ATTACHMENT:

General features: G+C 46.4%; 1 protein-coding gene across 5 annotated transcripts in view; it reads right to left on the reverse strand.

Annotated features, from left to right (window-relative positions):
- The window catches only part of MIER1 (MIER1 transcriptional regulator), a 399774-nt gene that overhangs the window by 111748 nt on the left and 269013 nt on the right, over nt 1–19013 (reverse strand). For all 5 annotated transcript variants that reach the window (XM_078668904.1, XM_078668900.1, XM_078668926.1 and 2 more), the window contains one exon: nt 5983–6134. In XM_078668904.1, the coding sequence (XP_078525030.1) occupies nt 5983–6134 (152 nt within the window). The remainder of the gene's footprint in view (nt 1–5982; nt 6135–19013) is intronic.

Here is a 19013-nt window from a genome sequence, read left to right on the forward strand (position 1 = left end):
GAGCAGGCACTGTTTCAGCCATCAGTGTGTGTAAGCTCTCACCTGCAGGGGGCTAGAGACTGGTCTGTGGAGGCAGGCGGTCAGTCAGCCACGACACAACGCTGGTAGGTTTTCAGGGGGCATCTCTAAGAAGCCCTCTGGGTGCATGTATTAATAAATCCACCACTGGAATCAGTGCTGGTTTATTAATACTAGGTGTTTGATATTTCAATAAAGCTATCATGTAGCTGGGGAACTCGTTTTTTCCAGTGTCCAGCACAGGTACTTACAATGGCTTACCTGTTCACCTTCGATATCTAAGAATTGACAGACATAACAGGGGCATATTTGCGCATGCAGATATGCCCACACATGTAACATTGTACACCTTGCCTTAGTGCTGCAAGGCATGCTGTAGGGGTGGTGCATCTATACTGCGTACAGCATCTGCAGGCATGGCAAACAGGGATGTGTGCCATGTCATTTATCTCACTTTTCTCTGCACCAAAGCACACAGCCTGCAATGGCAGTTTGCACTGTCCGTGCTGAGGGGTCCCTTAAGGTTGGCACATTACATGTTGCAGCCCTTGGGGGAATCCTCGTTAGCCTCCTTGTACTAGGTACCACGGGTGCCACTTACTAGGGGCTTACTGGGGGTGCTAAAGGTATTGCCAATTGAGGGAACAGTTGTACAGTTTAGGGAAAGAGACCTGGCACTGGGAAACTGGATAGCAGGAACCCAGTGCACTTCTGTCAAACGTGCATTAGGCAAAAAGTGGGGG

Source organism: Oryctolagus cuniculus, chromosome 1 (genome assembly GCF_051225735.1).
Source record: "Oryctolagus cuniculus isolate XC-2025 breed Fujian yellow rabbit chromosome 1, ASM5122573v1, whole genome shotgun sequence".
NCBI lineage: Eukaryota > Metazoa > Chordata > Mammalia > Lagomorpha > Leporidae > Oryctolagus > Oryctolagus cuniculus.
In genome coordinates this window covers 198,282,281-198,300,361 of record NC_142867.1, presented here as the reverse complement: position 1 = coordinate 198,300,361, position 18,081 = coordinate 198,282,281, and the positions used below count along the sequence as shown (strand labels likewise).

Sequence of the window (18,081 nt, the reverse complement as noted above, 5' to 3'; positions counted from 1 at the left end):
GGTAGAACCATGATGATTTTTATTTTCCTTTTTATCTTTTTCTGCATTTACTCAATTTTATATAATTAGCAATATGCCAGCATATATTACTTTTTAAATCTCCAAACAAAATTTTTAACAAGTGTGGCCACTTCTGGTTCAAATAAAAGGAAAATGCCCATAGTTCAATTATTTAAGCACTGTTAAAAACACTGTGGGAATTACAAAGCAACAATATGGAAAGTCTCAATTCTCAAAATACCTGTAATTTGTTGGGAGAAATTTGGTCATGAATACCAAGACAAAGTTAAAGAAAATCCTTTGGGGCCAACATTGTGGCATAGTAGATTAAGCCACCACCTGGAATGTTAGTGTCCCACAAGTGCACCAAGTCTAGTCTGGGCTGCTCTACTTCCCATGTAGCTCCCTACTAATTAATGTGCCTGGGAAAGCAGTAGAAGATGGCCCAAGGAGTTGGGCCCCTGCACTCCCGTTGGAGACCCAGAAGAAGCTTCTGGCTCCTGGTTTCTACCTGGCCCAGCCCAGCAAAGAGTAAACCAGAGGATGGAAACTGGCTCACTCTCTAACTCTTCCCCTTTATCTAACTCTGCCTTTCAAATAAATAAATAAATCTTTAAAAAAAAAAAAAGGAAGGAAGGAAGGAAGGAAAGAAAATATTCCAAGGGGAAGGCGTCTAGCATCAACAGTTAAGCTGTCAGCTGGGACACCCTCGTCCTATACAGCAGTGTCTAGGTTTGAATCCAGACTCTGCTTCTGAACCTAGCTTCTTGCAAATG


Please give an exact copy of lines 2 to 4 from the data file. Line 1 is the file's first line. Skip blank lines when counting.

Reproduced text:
Annotated features, from left to right (window-relative positions):
- The window catches only part of MIER1 (MIER1 transcriptional regulator), a 399774-nt gene that overhangs the window by 111748 nt on the left and 269013 nt on the right, over nt 1–19013 (reverse strand). For all 5 annotated transcript variants that reach the window (XM_078668904.1, XM_078668900.1, XM_078668926.1 and 2 more), the window contains one exon: nt 5983–6134. In XM_078668904.1, the coding sequence (XP_078525030.1) occupies nt 5983–6134 (152 nt within the window). The remainder of the gene's footprint in view (nt 1–5982; nt 6135–19013) is intronic.

Here is a 19013-nt window from a genome sequence, read left to right on the forward strand (position 1 = left end):